Recent history has valuable lesson for Rangers
AMID the acres of news print devoted to previewing the Celtic game against Rangers last week, there were a couple of lines which stood out. They were quotes from the great Willie Henderson who stated “unless Rangers spend some money on the team it is going to be difficult for them to compete” and “another £10m on the team would make a big difference”.
The legendary winger went on to bemoan the fact the “£30m-50m” which Dave King, the chairman and major shareholder of the Ibrox club, had declared would need to be invested before the consortium he fronted assumed power last year, had so far failed to materialise.
Henderson did, in fairness to him, acknowledge the Glasgow institution had suffered badly as a result of gross financial mismanagement and stressed that nothing rash should be done which would put it at risk again in future.
But there will be a fair few Rangers supporters who will also bemoan a perceived lack of investment in the wake of the humiliating 5-1 defeat their team suffered at Parkhead on Saturday and call for more money to be lavished on the squad.
Many others will remember the dark times their beloved club went through only too well and understand the complex issues – not least a retail agreement which means the profit they make from the sale of official merchandise and replica strips is practically non-existent – the new hierarchy continues to wrestle with.
However, the reaction to such a poor display in an Old Firm game will always be severe.
If the team continues to struggle this season, and there is every chance they will, then the man who occupies the dugout and those who sit in the boardroom will inevitably be held responsible.
It would, though, be wrong on many different levels for Rangers to overextend themselves in a bid to compete with Celtic at this stage in their rehabilitation given the heinous wrongdoings of their recent past. They must continue to be frugal in their spending no matter what.
The extensive signing spree which Rangers embarked on during the close season delighted their supporters. But it also raised questions – or, at least, it should have – about where the money was coming from to subsidise it.
Yes, just as many players departed as came in and the squad size remained the same. But the calibre of professional who arrived – Joey Barton, Joe Dodoo, Joe Garner, Matt Gilks, Clint Hill, Niko Kranjcar, Jordan Rossiter and Philippe Senderos all put pen to paper – was far higher, as was the level of wages they commanded.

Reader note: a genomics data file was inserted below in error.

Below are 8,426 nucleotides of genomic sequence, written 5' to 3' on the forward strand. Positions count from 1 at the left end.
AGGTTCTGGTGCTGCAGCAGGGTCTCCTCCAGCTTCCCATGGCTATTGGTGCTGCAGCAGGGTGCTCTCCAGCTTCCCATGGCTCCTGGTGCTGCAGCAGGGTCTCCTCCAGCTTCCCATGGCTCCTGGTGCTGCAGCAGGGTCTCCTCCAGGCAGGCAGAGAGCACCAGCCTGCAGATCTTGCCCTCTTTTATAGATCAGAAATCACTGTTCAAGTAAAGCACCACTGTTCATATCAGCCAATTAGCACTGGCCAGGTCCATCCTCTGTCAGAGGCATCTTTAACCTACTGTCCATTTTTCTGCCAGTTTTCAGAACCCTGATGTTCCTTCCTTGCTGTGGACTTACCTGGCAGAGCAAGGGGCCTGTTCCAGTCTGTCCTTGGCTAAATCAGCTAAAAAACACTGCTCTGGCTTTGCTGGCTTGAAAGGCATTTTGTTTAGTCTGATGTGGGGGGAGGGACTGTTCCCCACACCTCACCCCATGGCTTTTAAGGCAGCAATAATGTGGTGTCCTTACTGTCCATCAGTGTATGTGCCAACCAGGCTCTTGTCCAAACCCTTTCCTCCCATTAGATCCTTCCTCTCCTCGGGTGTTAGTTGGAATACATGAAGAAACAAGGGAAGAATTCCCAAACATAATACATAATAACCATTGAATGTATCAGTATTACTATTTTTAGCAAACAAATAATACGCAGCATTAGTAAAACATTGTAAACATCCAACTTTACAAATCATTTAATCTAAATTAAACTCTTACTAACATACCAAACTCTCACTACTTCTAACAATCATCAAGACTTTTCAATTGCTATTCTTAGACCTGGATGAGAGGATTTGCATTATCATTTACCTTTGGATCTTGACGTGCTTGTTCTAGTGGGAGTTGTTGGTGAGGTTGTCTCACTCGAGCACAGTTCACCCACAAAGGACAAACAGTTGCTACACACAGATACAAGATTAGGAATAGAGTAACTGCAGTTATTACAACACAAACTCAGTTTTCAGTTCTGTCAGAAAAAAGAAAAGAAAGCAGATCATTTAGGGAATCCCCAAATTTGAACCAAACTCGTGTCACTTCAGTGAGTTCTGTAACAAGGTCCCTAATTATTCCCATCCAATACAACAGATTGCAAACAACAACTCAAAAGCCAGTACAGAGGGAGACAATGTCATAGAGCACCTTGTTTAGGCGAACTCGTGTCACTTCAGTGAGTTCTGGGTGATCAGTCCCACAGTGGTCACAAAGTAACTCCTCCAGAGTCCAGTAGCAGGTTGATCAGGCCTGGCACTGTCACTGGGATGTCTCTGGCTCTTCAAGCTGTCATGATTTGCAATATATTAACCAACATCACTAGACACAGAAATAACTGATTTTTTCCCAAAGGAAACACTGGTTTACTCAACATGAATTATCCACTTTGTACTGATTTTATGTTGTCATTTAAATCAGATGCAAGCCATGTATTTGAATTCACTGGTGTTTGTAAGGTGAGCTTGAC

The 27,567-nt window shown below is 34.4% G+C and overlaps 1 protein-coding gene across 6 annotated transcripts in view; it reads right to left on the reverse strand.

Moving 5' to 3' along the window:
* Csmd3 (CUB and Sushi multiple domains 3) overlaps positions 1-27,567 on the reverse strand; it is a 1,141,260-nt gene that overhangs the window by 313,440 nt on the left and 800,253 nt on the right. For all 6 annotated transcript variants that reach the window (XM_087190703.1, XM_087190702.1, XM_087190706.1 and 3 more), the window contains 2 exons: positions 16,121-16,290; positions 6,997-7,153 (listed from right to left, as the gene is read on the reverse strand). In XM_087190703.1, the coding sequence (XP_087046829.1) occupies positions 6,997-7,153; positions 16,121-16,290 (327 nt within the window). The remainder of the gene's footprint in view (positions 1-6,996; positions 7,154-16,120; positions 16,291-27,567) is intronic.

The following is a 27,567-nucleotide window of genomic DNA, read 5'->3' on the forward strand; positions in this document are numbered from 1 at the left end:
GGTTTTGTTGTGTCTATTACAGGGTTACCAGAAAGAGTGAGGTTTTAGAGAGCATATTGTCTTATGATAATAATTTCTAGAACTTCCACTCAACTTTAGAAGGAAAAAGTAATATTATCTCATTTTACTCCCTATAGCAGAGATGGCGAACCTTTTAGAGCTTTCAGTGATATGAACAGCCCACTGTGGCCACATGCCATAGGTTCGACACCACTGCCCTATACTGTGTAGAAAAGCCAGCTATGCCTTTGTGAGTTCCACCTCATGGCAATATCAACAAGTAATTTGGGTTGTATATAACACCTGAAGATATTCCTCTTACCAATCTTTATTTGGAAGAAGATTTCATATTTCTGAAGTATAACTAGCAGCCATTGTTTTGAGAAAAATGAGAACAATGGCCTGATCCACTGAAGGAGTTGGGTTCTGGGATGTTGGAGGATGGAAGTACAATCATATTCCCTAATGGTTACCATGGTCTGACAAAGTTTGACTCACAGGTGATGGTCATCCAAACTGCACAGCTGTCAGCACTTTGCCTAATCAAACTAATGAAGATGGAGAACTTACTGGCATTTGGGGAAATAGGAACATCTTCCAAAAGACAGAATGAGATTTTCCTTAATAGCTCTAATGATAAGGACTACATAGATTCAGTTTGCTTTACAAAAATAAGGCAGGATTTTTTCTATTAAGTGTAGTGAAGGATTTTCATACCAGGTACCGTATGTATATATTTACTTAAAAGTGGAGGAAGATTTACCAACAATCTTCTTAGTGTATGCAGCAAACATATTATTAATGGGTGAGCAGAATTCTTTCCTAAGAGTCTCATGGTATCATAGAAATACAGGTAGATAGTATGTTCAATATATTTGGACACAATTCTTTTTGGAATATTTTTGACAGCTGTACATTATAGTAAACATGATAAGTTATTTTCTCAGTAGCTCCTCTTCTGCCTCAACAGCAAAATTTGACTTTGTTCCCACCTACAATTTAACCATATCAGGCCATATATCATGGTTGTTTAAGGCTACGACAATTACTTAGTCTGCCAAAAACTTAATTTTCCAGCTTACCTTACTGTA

King had admitted at the Rangers annual meeting in November that their business plan – wealthy supporters George Letham, Douglas Park, George Taylor and himself offsetting substantial losses with loans which would later be converted into equity – was unsustainable in the long term.
So how could Rangers afford their increased outlay on their squad? Did their benefactors dig deeper into their pockets?
The increased uptake in season tickets both last year and this has helped to improve the financial fortunes of the Govan club greatly, as has the return to the top flight. Managing director Stewart Robertson confirmed as much in May. “We are just about breaking even,” he said.
But they are still not, as Barton might say, in the same league as their city rivals. The prospect of South Africa-based businessman King funnelling tens of millions of pounds from his personal fortune into Rangers to enable them to challenge Celtic for the Ladbrokes Premiership is doubtless an appealing one at this precise moment.
Who knows? Maybe the untold riches he promised will be forthcoming when the club stabilises further, addresses a plethora of complicated historical problems and is listed on a stock exchange or other share trading platform.
But relying on a sugar daddy to bankroll on-field success is clearly not, given the experiences of the Sir David Murray, Craig Whyte and Charles Green eras, the route for Rangers to go back down.
It is imperative they build gradually and begin to live within their means going forward, no matter how great the temptation is to do otherwise.
Celtic are able to operate at such a high level due to many years of responsible stewardship dating back to Fergus McCann. Spending more money which is not there and plunging even further into debt would be foolish in the extreme for Rangers.
King has targeted a place in the Europa League this season. That would seem to be a sensible objective.
It may hurt Rangers fans seeing Celtic stroll to a sixth consecutive title this season, but, for now, they will just have to suck it up and accept where their club is at.
There will be a fair few Rangers supporters who will bemoan a perceived lack of investment in the wake of the humiliating 5-1 defeat at Parkhead
ROCK BOTTOM: Midfielder Barrie McKay crouches down after a dismal afternoon for Rangers in Parkhead.